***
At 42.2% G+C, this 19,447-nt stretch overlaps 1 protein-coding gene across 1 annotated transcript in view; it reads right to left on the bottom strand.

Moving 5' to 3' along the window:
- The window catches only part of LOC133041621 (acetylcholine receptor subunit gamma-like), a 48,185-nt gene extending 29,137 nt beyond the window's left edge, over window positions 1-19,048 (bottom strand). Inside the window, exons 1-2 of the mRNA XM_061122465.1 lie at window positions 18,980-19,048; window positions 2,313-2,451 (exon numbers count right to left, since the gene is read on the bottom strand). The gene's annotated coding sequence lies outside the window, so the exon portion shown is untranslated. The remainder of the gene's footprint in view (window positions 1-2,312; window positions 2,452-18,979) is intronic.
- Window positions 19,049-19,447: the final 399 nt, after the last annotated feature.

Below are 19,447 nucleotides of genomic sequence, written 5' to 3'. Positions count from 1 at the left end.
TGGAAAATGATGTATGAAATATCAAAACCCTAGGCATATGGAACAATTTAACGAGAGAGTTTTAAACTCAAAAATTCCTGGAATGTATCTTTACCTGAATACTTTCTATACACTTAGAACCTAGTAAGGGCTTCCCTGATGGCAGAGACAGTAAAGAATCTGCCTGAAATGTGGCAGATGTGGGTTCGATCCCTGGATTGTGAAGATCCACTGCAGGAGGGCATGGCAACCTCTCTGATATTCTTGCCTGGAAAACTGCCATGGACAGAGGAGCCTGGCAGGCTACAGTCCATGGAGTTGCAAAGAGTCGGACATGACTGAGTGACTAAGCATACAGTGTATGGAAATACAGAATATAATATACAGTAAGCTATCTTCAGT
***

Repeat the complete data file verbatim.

At 42.2% G+C, this 19,447-nt stretch overlaps 1 protein-coding gene across 1 annotated transcript in view; it reads right to left on the bottom strand.

Moving 5' to 3' along the window:
- The window catches only part of LOC133041621 (acetylcholine receptor subunit gamma-like), a 48,185-nt gene extending 29,137 nt beyond the window's left edge, over window positions 1-19,048 (bottom strand). Inside the window, exons 1-2 of the mRNA XM_061122465.1 lie at window positions 18,980-19,048; window positions 2,313-2,451 (exon numbers count right to left, since the gene is read on the bottom strand). The gene's annotated coding sequence lies outside the window, so the exon portion shown is untranslated. The remainder of the gene's footprint in view (window positions 1-2,312; window positions 2,452-18,979) is intronic.
- Window positions 19,049-19,447: the final 399 nt, after the last annotated feature.

Below are 19,447 nucleotides of genomic sequence, written 5' to 3'. Positions count from 1 at the left end.
TGGAAAATGATGTATGAAATATCAAAACCCTAGGCATATGGAACAATTTAACGAGAGAGTTTTAAACTCAAAAATTCCTGGAATGTATCTTTACCTGAATACTTTCTATACACTTAGAACCTAGTAAGGGCTTCCCTGATGGCAGAGACAGTAAAGAATCTGCCTGAAATGTGGCAGATGTGGGTTCGATCCCTGGATTGTGAAGATCCACTGCAGGAGGGCATGGCAACCTCTCTGATATTCTTGCCTGGAAAACTGCCATGGACAGAGGAGCCTGGCAGGCTACAGTCCATGGAGTTGCAAAGAGTCGGACATGACTGAGTGACTAAGCATACAGTGTATGGAAATACAGAATATAATATACAGTAAGCTATCTTCAGT